There's also a lot of people that aren't part of that 3%. If you take drugs because you know that society will take care of you, that's not a good outcome. I live near a university. There are drop out students living on the streets, using drugs, that don't appear to have any mental or physical limitations. They are just making poor choices.

There are people who could just move somewhere else and get a job. I don't think there is anything wrong with "NIMBY". Do you want to live nextdoor to a drug treatment center for drop out students?

Do you want to live next door to section 8 housing (no matter if it fills a positive function in society)? Crime is always higher in those areas afterall.

People living under bridges where the fire department has to go everyday to put out fires, with the surrounding crime, needles and poop, that's not acceptable, IMO, regardless of the other circumstances.

My position isn't that people who need help shouldn't be helped. My position is that they aren't being helped and the community is going downhill at the same time that nothing effective is being done.

The solution isn't to just jack up property taxes even higher in places where they are already high. If the people are on the street due to high property prices (most aren't) then if makes no sense to make housing even less affordable by doing that.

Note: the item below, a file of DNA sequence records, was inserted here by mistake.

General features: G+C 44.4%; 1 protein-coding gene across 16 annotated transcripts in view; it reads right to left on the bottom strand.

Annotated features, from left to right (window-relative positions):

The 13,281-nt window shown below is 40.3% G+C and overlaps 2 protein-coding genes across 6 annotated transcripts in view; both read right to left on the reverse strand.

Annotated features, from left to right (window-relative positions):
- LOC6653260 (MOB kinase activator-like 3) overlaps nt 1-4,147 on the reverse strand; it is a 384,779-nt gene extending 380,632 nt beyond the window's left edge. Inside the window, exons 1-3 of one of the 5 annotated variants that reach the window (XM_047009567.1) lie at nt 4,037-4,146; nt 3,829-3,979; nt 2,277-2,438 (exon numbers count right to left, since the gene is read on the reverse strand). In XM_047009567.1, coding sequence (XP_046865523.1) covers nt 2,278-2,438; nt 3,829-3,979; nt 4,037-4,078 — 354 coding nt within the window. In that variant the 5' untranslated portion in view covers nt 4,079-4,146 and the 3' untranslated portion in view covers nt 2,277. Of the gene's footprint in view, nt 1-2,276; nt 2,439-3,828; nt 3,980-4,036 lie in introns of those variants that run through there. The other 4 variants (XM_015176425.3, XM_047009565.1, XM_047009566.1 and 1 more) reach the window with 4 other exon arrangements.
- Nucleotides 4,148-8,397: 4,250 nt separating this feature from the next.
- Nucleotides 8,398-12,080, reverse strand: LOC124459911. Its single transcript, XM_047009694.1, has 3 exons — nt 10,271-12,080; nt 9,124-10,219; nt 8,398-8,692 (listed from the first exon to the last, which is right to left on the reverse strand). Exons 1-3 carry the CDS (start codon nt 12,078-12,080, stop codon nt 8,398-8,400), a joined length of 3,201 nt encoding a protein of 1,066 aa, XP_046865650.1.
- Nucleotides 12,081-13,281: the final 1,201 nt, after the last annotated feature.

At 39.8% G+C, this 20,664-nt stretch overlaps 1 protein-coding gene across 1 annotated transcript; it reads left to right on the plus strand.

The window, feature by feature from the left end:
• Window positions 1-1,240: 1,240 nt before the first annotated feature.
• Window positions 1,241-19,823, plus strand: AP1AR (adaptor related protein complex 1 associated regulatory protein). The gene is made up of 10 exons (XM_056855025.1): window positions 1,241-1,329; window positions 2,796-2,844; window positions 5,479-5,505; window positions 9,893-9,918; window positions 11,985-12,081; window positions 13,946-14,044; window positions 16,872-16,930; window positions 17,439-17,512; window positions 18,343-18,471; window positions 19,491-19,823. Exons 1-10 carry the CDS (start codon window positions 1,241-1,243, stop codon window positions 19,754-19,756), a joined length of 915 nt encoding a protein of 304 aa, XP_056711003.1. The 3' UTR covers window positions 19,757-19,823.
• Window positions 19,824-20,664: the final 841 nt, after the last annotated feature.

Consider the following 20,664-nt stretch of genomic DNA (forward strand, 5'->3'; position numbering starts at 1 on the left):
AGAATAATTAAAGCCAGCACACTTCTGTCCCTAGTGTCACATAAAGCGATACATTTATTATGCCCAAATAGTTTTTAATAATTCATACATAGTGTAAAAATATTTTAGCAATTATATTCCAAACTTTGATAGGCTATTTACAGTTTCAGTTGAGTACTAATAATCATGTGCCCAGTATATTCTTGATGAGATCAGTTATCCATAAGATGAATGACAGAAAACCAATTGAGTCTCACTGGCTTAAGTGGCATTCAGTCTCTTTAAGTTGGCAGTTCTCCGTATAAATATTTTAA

The disagreements are not on should we have a better society. Most people agree with that. It's whether more discipline and efficiency is required vs just tree hugging well meaning actions that never work, IMO.

There isn't just one "right" way of thinking or of doing things even though that is the sentiment on many places of discussion, media and elsewhere. People tend to group with the like minded and everyone agrees that they are "right" and any other idea is "wrong". That's not reality.

Last edited: Feb 4, 2023
22. billvonValued Senior Member

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20,987
Agreed. I think those programs could use some work, but yes, that's a reasonable avenue.
The current homeless situation, you mean? I agree, but that's nothing new. It has never been acceptable.
Also agreed.
Yes, that's a subset of the homeless as well.
That's another subset, yes.